Our imagination of robots has been stuck in the iron age. Science fiction seems only to invent bigger, sleeker versions of wind-up toys, or the Tin Man from Wizard of Oz. Recent innovations may (literally) soften that view, opening up new horizons in rescue operations, elderly care, and environmental crises.

The field of soft robotics made bold strides this summer, starting with breakthrough research lead by engineers at Harvard University. That paper, published in Nature, described the world’s first completely soft and flexible robot.

The end of hardware?

Gone was the aptly named “hardware,” replaced by a complex system of soft chambers. As the chambers pump hydrogen peroxide in and out of hollow pockets in the materials, it sparks small-scale combustions with platinum that inflates (and deflates) specific chambers. The result: a flexible, autonomous robot, dubbed “the Octobot” because of its resemblance to the eight-legged octopus. The organic parallels are so strong, it might even feel awkward to call it a “machine.”

Elsewhere in the world of robotics, researchers are turning to the human body for inspiration – and impact.

Some recent examples come from the École polytechnique fédérale de Lausanne (EPFL). There, breakthroughs are taking place in the exploration of novel materials and textures that we may not yet associate with robotics. They seem almost food-like, more easily mistaken for sushi or sausages than Wall-E or R2-D2.

These machines are formed from silicon and rubber, intended to be fully safe and secure not just near, but potentially inside, the human body. Much like the octopus, these machines are all about air pressure, relying on the inflation and deflation of small balloons to shift their form and shape, some reaching six or seven times their original length. Importantly, the researchers were also able to predict how these machines would bend.

They’ve also shared kits for students and roboticists to build their own versions. The hope is that more models out in the world creates more data, and a deeper understanding of how they move.

The future is squishy

The principles are straightforward: researchers want a soft machine to interact with soft surfaces. The limits on robotic utility have been tied to those anxieties; nobody wants hard steel dealing with fragile objects, particularly if those objects are internal organs. Adding soft materials to the robotic toolkit expands the field into medical fields and environmental uses that may not have been possible.

That’s one test case for the EPFL’s robots. The researchers have paired up with patients at the University Hospital of Lausanne, where the devices are worn as belts, supporting the patient by restoring motor control and awareness. This application, dubbed co-robotics, opens up medical options through wearable skins or embedded machinery that could help patients walk, grasp, or accomplish other tasks.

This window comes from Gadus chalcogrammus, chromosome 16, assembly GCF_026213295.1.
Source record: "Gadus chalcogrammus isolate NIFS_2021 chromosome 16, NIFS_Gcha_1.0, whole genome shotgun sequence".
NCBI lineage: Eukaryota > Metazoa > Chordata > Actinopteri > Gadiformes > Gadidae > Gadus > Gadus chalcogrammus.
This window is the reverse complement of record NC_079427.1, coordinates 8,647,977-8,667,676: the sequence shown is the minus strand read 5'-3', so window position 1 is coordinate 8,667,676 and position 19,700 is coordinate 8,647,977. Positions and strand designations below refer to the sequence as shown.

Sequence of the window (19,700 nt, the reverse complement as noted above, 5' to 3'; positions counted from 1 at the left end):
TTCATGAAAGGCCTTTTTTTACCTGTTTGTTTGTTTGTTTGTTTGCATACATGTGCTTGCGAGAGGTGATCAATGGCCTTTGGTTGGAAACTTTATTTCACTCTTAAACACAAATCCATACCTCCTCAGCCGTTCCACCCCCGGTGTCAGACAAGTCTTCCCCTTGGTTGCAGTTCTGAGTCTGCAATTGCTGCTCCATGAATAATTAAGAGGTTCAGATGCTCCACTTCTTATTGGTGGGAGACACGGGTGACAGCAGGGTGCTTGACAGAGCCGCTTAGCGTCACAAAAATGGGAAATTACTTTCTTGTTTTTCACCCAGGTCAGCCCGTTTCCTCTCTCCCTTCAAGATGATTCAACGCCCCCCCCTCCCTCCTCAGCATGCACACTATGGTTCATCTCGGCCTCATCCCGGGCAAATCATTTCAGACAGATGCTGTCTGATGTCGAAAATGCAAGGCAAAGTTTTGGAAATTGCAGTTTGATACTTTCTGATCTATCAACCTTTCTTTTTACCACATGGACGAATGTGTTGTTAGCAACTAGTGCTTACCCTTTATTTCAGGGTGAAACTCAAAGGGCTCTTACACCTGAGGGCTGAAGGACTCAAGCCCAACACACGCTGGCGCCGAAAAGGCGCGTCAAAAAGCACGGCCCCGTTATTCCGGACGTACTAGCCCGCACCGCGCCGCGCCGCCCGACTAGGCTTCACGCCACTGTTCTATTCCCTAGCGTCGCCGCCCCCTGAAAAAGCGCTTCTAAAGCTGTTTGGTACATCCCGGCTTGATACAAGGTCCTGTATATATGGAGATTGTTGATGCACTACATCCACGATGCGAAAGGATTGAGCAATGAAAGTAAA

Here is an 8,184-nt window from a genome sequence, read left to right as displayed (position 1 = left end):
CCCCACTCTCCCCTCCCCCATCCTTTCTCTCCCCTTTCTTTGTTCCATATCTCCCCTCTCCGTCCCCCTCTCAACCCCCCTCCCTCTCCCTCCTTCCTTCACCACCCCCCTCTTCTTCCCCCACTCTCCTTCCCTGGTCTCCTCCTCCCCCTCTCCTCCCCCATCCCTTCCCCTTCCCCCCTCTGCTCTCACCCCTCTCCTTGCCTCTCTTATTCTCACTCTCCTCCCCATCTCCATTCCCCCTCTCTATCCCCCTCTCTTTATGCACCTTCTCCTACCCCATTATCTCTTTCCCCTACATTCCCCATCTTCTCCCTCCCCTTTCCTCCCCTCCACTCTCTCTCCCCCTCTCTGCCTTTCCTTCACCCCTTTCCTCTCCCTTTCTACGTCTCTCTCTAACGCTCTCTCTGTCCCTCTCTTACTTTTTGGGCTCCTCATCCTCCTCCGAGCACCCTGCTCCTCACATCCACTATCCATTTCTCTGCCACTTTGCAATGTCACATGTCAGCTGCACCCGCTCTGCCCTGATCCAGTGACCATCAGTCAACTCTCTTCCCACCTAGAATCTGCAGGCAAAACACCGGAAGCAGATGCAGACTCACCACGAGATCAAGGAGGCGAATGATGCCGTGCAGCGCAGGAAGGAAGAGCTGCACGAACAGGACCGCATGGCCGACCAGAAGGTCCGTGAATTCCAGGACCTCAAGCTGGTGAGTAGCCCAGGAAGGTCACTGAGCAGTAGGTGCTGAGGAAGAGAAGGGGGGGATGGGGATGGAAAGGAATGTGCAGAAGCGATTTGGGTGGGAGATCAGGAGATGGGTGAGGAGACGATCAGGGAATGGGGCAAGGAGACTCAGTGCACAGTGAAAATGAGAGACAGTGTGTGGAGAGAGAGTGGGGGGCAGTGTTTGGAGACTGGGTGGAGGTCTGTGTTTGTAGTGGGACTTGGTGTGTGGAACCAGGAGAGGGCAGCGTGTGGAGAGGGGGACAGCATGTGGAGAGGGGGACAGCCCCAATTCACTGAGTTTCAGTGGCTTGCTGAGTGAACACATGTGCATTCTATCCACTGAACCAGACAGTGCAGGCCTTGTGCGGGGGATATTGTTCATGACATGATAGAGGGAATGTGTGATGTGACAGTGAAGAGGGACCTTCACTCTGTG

“Using soft actuators, we can come up with robots of various shapes that can move around in diverse environments,” writes Jamie Paik, director of the Reconfigurable Robots Lab at EPFL, who noted that the combination of low-cost materials and flexibility helps the machines enter into hostile or dangerous situations.

That means soft robotics could transform emergency rescue operations and elderly care. Machines could lift and carry patients or the wounded. In disaster recovery, “soft” arm or lift mechanisms could be attached to heavy machinery that doesn’t come into contact with injured people.

What’s NEXT?

The next breakthroughs in soft robotics will likely directed at autonomy. Most soft robots continue to struggle with an untethered life. Notably, the “life span” of the Octobot is somewhat limited. The researchers aimed for 12 minutes of autonomy, but yielded only eight (that said, the Wright Brothers only flew for 59 seconds – and just 66 years later, man reached the moon).

Another setback: the robot, much like a real octopus, isn’t particularly responsive to commands. While the flow of combustible liquids yields movement, it doesn’t always yield the movement you’d want. Nonetheless, as proof of concept, this opens the gate to a wide range of new technologies.

Likewise, the next step for soft co-robotics will be the reduction of size for the bulkier machinery, such as energy source and control mechanisms. That would move these machines closer to full functionality in practical applications.

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